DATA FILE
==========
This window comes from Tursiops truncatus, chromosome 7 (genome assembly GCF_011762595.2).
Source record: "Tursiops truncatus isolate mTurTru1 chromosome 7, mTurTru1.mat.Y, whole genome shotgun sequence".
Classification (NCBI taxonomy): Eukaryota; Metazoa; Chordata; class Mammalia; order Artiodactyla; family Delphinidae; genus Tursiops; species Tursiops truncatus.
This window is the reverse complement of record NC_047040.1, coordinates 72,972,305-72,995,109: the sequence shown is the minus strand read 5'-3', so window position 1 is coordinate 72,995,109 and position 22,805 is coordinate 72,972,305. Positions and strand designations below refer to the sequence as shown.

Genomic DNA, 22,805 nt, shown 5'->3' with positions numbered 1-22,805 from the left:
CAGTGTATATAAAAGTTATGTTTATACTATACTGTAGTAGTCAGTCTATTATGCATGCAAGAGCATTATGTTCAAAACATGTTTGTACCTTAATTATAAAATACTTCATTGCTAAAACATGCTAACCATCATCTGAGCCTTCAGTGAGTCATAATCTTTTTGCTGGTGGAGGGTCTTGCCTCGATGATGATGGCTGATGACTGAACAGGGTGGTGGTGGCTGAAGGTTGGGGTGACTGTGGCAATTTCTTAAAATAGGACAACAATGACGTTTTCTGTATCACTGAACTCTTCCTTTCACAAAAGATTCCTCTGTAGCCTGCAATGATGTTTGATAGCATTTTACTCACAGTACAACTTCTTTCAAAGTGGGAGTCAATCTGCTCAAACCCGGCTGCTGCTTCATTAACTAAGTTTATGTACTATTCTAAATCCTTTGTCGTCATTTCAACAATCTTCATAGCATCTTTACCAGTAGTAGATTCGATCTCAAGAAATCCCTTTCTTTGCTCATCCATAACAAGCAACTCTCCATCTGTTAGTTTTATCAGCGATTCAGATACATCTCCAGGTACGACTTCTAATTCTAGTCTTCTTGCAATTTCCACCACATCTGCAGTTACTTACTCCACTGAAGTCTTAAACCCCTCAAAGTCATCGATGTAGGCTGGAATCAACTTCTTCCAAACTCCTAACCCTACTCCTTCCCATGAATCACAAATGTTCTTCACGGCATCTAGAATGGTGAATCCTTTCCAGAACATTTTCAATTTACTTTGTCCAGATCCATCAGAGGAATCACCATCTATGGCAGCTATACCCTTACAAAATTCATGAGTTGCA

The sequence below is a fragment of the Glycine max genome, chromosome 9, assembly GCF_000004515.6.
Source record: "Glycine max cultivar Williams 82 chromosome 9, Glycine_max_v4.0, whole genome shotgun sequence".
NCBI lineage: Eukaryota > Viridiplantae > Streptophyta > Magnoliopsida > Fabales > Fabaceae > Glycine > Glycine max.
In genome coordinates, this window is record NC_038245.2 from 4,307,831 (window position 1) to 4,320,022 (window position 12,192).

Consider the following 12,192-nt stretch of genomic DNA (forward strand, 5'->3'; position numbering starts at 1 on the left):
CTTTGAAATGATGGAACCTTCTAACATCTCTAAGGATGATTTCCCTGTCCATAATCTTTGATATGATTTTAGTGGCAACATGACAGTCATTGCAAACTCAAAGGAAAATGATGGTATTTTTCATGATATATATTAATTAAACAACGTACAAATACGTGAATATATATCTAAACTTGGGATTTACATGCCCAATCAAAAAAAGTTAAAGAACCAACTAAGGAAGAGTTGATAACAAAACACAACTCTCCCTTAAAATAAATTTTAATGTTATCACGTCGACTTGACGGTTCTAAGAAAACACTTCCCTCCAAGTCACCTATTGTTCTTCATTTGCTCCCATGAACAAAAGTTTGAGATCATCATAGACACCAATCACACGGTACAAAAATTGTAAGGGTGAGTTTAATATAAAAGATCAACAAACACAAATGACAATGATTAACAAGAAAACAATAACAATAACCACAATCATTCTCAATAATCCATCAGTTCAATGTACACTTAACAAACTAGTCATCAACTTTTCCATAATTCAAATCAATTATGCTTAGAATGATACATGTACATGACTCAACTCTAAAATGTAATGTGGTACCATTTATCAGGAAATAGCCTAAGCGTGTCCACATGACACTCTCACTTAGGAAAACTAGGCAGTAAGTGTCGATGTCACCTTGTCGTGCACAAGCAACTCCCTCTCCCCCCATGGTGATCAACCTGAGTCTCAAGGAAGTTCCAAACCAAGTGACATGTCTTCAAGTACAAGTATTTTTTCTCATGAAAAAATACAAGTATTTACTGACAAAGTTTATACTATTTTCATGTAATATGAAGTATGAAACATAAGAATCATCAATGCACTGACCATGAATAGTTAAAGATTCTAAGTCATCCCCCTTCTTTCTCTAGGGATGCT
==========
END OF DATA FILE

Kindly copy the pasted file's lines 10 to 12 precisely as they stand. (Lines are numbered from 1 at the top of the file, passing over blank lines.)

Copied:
In genome coordinates, this window is record NC_038245.2 from 4,307,831 (window position 1) to 4,320,022 (window position 12,192).

Consider the following 12,192-nt stretch of genomic DNA (forward strand, 5'->3'; position numbering starts at 1 on the left):
CTTTGAAATGATGGAACCTTCTAACATCTCTAAGGATGATTTCCCTGTCCATAATCTTTGATATGATTTTAGTGGCAACATGACAGTCATTGCAAACTCAAAGGAAAATGATGGTATTTTTCATGATATATATTAATTAAACAACGTACAAATACGTGAATATATATCTAAACTTGGGATTTACATGCCCAATCAAAAAAAGTTAAAGAACCAACTAAGGAAGAGTTGATAACAAAACACAACTCTCCCTTAAAATAAATTTTAATGTTATCACGTCGACTTGACGGTTCTAAGAAAACACTTCCCTCCAAGTCACCTATTGTTCTTCATTTGCTCCCATGAACAAAAGTTTGAGATCATCATAGACACCAATCACACGGTACAAAAATTGTAAGGGTGAGTTTAATATAAAAGATCAACAAACACAAATGACAATGATTAACAAGAAAACAATAACAATAACCACAATCATTCTCAATAATCCATCAGTTCAATGTACACTTAACAAACTAGTCATCAACTTTTCCATAATTCAAATCAATTATGCTTAGAATGATACATGTACATGACTCAACTCTAAAATGTAATGTGGTACCATTTATCAGGAAATAGCCTAAGCGTGTCCACATGACACTCTCACTTAGGAAAACTAGGCAGTAAGTGTCGATGTCACCTTGTCGTGCACAAGCAACTCCCTCTCCCCCCATGGTGATCAACCTGAGTCTCAAGGAAGTTCCAAACCAAGTGACATGTCTTCAAGTACAAGTATTTTTTCTCATGAAAAAATACAAGTATTTACTGACAAAGTTTATACTATTTTCATGTAATATGAAGTATGAAACATAAGAATCATCAATGCACTGACCATGAATAGTTAAAGATTCTAAGTCATCCCCCTTCTTTCTCTAGGGATGCT